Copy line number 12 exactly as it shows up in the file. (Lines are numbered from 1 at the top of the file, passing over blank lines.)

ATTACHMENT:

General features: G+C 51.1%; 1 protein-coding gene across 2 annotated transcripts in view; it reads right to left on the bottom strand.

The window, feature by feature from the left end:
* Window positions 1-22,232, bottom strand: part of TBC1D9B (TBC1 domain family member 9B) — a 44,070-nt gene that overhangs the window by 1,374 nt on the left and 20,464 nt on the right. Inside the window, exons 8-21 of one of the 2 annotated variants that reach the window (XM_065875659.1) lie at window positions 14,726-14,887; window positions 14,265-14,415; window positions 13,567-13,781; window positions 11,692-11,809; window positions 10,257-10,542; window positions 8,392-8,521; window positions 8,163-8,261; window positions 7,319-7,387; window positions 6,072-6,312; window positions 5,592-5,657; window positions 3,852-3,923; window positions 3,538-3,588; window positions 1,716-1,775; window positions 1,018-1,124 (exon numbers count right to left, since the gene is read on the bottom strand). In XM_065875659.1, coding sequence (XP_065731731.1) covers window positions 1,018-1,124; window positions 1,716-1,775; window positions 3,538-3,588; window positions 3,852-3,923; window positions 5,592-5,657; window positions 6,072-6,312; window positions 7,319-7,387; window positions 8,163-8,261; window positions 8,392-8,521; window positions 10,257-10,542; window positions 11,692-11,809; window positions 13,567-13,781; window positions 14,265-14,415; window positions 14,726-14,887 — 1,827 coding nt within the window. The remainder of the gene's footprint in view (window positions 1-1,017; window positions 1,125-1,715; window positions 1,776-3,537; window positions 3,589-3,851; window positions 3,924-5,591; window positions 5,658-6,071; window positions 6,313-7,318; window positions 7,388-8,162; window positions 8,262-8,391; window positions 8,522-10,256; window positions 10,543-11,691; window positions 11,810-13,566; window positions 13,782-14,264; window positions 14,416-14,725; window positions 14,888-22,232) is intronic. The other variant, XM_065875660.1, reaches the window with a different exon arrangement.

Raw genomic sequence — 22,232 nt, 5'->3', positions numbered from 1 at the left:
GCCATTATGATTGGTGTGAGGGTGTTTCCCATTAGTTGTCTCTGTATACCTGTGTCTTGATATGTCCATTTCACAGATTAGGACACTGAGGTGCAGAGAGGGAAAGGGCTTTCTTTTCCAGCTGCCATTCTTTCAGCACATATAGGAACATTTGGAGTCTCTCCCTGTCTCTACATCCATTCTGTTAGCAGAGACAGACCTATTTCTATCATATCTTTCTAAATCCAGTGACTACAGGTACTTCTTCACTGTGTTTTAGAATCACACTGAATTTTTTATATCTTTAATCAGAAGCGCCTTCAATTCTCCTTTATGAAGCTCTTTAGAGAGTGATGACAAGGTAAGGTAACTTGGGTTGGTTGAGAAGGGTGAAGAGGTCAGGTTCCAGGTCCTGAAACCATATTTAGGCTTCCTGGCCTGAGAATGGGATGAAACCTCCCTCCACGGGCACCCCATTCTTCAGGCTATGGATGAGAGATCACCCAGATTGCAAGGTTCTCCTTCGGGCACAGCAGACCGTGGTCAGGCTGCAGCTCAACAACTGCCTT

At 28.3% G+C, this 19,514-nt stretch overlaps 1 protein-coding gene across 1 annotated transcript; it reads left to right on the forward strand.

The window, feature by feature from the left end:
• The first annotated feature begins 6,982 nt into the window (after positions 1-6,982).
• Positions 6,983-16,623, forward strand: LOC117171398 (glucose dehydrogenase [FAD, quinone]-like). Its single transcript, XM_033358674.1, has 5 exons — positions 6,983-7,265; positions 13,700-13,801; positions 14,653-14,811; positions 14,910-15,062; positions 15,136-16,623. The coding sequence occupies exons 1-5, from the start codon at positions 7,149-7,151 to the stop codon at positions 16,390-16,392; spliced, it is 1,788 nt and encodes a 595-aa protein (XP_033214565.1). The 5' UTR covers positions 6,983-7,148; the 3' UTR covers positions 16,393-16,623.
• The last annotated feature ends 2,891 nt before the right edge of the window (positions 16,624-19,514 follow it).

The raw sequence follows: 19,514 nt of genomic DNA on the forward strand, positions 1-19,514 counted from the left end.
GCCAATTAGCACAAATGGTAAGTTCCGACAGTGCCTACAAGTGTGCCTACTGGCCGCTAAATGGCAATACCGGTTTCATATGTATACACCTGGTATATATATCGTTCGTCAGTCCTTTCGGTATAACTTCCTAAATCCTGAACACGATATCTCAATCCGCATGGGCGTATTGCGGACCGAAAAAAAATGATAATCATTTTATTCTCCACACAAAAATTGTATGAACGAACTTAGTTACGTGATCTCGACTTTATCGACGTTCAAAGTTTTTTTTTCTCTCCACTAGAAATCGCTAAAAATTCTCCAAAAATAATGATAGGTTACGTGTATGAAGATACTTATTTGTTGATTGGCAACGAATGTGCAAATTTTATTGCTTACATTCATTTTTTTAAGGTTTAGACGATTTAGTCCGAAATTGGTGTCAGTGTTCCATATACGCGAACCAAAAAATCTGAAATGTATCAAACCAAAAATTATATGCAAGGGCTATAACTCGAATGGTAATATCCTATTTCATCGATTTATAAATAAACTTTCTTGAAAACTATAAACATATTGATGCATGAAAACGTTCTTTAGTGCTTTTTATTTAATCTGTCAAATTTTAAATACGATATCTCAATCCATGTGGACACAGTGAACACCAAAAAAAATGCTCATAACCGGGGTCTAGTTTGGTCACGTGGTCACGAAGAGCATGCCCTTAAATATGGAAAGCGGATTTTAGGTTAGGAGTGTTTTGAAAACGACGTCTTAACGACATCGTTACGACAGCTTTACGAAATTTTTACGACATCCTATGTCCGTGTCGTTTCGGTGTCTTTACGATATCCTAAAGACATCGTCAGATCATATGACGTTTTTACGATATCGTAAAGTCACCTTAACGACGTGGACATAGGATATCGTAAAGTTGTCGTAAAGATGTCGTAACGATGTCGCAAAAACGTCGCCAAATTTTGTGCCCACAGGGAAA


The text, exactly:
GCCAATTAGCACAAATGGTAAGTTCCGACAGTGCCTACAAGTGTGCCTACTGGCCGCTAAATGGCAATACCGGTTTCATATGTATACACCTGGTATATATATCGTTCGTCAGTCCTTTCGGTATAACTTCCTAAATCCTGAACACGATATCTCAATCCGCATGGGCGTATTGCGGACCGAAAAAAAATGATAATCATTTTATTCTCCACACAAAAATTGTATGAACGAACTTAGTTACGTGATCTCGACTTTATCGACGTTCAAAGTTTTTTTTTCTCTCCACTAGAAATCGCTAAAAATTCTCCAAAAATAATGATAGGTTACGTGTATGAAGATACTTATTTGTTGATTGGCAACGAATGTGCAAATTTTATTGCTTACATTCATTTTTTTAAGGTTTAGACGATTTAGTCCGAAATTGGTGTCAGTGTTCCATATACGCGAACCAAAAAATCTGAAATGTATCAAACCAAAAATTATATGCAAGGGCTATAACTCGAATGGTAATATCCTATTTCATCGATTTATAAATAAACTTTCTTGAAAACTATAAACATATTGATGCATGAAAACGTTCTTTAGTGCTTTTTATTTAATCTGTCAAATTTTAAATACGATATCTCAATCCATGTGGACACAGTGAACACCAAAAAAAATGCTCATAACCGGGGTCTAGTTTGGTCACGTGGTCACGAAGAGCATGCCCTTAAATATGGAAAGCGGATTTTAGGTTAGGAGTGTTTTGAAAACGACGTCTTAACGACATCGTTACGACAGCTTTACGAAATTTTTACGACATCCTATGTCCGTGTCGTTTCGGTGTCTTTACGATATCCTAAAGACATCGTCAGATCATATGACGTTTTTACGATATCGTAAAGTCACCTTAACGACGTGGACATAGGATATCGTAAAGTTGTCGTAAAGATGTCGTAACGATGTCGCAAAAACGTCGCCAAATTTTGTGCCCACAGGGAAA